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2021 Belgian Grand Prix - Preview



Formula 1 is back after its summer break with compounds in the middle of the range for the Belgian Grand Prix at Spa-Francorchamps: the first race of the second triple-header of the 2021 season. In Belgium, the C2 will be the P Zero White hard, the C3 will be the P Zero Yellow medium, and the C4 will be the P Zero Red soft. 

This is the same nomination as last year, which was a step softer than the tyres nominated back in 2019. 

Spa, well-known as one of the most exciting tracks on the calendar, contains a wide range of different demands over the longest lap of the season. 


Spa – located in the foothills of the Ardennes – is of course synonymous with changeable weather, which can also vary on different parts of the circuit. Although last year’s race was dry, there’s always a high chance of the Cinturato wet-weather tyres making an appearance at some point over the weekend. 

The forces put through the tyres at the Belgian Grand Prix are high, especially at the famous Eau Rouge-Raidillon complex, where the tyres are subjected to a fierce compression and heavy g forces over one of the fastest parts of the track. 

The Kemmel Straight at nearly 800 metres long, has the effect of cooling the tyres down, which affects grip through the following corners. In fact, from the exit of La Source all the way to Les Combes (which follows the Kemmel Straight) is a distance of just over two kilometres without any braking. 

Last year’s Belgian Grand Prix was won with a one-stop medium-hard strategy: the same tactic selected by all three podium finishers. They switched during a lengthy safety car period from lap 11 that heavily influenced the strategy, with all but two drivers stopping under the safety car.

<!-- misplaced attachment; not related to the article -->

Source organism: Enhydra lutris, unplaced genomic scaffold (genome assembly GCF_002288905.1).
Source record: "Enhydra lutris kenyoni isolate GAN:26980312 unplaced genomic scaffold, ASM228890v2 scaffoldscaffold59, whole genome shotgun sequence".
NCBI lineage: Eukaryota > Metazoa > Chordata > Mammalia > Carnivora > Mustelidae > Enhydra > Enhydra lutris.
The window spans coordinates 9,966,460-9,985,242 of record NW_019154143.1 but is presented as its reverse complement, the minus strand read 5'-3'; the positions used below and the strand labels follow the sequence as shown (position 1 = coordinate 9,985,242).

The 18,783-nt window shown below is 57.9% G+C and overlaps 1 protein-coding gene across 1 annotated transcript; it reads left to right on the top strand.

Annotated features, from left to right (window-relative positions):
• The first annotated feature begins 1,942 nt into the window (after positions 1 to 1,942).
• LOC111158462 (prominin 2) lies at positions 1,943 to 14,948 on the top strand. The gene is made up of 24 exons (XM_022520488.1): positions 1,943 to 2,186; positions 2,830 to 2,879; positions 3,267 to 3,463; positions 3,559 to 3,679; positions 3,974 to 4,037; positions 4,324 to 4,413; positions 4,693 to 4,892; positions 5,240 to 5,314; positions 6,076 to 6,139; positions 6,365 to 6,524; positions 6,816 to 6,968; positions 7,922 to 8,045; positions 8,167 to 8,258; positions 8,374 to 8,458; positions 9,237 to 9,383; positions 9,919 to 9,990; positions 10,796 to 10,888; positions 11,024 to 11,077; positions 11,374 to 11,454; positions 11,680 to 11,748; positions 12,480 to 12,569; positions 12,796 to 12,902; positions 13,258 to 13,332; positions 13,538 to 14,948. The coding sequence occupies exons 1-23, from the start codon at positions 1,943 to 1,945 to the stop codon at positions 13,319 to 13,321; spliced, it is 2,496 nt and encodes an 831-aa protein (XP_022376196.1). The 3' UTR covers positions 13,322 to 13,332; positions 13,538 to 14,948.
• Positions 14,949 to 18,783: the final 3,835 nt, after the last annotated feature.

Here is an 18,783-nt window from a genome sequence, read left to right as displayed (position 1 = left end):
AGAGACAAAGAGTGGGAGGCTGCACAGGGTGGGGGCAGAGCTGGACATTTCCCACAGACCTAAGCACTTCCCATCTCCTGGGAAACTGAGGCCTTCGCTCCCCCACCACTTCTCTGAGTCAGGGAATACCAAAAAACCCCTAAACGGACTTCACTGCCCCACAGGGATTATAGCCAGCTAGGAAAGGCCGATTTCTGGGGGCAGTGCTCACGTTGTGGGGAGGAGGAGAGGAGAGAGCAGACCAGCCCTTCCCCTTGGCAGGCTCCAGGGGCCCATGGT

The fifth round of the Formula 3 championship takes place at Spa using the P Zero Yellow medium tyre, with just one compound mandated by the regulations at every race. This compound offers the best compromise between performance and durability, faced with the challenging flat-out demands of Spa.

The medium is also the carry-over tyre (for use during free practice) from the previous race in Hungary. This year, with three races per weekend, the Formula 3 drivers get five sets of slick tyres as well as two sets of wet tyres per race weekend. Those wets could be particularly useful at Spa.


“The Belgian Grand Prix marks our third visit to Spa within a month in very different contexts, following the Spa 24 Hours, the Ypres Rally Belgium – which had its final day at Spa – and now Formula 1. The challenges of this track, especially when it comes to the weather, are well-known, as are the loads placed on the tyres. Last year the top three qualified on the medium tyre, while the soft offered a good step up in grip but required more management, and so was not considered to be an optimal race tyre. The majority of drivers went from medium to hard, with the pit stop dictated by the safety car at lap 11 for most of them. So we could see an interesting mix of strategies this year"


Pirelli was last at Spa just two weeks ago, with the race track forming the finale to the Ypres Rally Belgium, won by Hyundai’s local hero Thierry Neuville.

The Spa 24 Hours at the beginning of the month was won by the Ferrari crew of Come Ledogar, Nicklas Nielsen, and Alessandro Pier Guidi, taking the Italian manufacturer’s first win at the race since 2004.

Ferrari, McLaren and Mercedes participated in the most recent 2022 18-inch F1 tyre test following the Hungarian Grand Prix: just one prototype test session remains this year at Paul Ricard, in mid-September.



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